Bosnia team on trail of 'worst massacre so far'

EMMA DALY

Tuzla

The search for thousands of people missing and presumed dead in Bosnia is gathering pace with new investigations into allegations of mass murder and mass graves being planned by senior Western officials.

The latest to visit Srebrenica, site of what is feared to have been the greatest massacre in Europe since the Second World War, was Elizabeth Rehn, the UN's Special Rapporteur on Human Rights, who won a promise from the Bosnian Serbs that women refugees would be allowed to visit Srebrenica to search for their men.

The International Committee of the Red Cross (ICRC) has more than 12,000 reports from families of people who disappeared. Three-quarters involve people missing from Srebrenica, which fell to Serb forces in July. The women cling to the hope of secret Serb prison camps; most fear their men are dead.

Serb officials in Srebrenica told Ms Rehn they held no prisoners. "I said that it's obvious now that there are quite a lot of mass graves, that a lot of people have been killed, and now it's in the interests of all of us to know exactly what happened," said Ms Rehn, the former Finnish defence minister. "We must have a readiness very soon to open them, because there is no time to be lost."

Ms Rehn, who cited a figure of 3,000 to 5,000 people missing from the enclave, said she could not prove that mass killings took place, but added that "the evidence for massacres is very strong".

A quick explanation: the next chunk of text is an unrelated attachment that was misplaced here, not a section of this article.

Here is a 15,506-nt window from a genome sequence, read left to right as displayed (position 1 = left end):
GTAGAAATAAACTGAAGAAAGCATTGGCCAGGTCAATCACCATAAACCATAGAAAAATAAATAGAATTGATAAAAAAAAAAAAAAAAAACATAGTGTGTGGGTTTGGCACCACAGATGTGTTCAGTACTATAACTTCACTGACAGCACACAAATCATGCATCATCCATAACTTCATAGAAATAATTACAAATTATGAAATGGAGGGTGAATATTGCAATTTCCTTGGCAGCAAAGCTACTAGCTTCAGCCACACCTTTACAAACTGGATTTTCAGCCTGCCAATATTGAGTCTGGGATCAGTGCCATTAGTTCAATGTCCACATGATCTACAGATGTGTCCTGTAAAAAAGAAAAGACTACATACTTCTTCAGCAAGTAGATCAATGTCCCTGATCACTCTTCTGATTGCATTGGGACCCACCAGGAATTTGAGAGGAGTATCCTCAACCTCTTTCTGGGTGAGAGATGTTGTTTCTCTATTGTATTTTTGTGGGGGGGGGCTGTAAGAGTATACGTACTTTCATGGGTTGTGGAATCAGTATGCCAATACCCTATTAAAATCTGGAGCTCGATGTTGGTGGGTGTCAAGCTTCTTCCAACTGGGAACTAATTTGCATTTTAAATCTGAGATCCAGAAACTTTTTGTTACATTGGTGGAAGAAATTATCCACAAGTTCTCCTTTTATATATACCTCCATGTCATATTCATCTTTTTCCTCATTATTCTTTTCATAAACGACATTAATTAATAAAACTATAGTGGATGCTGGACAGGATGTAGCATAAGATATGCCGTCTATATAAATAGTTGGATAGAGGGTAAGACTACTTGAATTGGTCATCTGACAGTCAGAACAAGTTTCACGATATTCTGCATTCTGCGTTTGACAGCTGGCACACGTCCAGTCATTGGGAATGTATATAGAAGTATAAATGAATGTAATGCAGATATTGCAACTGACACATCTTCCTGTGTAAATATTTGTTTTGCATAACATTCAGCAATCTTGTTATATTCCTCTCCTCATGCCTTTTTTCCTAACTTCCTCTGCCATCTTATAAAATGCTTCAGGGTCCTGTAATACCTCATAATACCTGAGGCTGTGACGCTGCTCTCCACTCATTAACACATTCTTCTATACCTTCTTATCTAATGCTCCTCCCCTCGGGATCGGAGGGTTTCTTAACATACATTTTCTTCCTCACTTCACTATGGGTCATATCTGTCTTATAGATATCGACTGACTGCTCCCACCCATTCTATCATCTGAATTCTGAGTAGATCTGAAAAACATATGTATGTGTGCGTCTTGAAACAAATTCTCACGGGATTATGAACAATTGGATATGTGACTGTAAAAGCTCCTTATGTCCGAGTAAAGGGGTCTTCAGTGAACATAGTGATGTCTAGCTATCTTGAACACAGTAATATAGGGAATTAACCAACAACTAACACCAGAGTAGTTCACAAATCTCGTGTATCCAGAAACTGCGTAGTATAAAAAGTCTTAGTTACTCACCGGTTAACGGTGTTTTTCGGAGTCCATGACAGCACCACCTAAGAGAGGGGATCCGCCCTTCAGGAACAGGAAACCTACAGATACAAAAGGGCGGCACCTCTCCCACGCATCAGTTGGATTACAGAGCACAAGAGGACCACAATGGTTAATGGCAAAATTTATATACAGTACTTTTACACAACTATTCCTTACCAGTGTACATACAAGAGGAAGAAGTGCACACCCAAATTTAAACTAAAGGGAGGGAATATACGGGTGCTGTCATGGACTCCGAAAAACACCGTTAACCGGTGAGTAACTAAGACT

The women of Srebrenica have waited for more than six months for news of their relatives, and their anguish has turned to anger, with several noisy demonstrations against the Red Cross and local government offices in Tuzla.

The protests have paused as the women put their faith in Ms Rehn, who persuaded the Serbs to grant one of their demands: permission for a bus trip to Srebrenica and its environs. They are convinced that some of their men are still alive, held in slave labour camps in the area; Ms Rehn visited two of the 10 sites the women named, but found nothing.

Mina Mujic, described by a colleague as one of "the brave", plans to be on the bus. "I want to see the place where I spent my life and I want to find 35 relatives who are missing," she said firmly. Ms Mujic, whose husband walked to safety in Tuzla one month after Srebrenica fell, believes her brother Nazif is imprisoned in a factory; the information came from his former boss, a Serb.

The news that the Serbs denied holding prisoners - mis-reported as "Rehn says all the missing are dead" - caused much grief.

"How can I have hope when they said last night on the television there was a mass grave with 3,000 bodies?" asked Sadeta Dizdarevic, a weaver. "I lost my husband in 1993 and I don't know anything about my son." Ms Dizdarevic and her two daughters were evacuated when Srebrenica fell - but 17-year-old Selvedin tried to escape.

Ms Rehn believes that eventually such information will emerge, and is hopeful that she will gain access to the graves, following a reversal of the four-year Serb policy of sealing such places to outsiders.

The change will be tested again today, when John Shattuck, US Assistant Secretary of State for Human Rights, is due to visit an open-cast mine in northern Bosnia alleged to hold the remains of several thousand Muslims massacred by Serbs in 1992.

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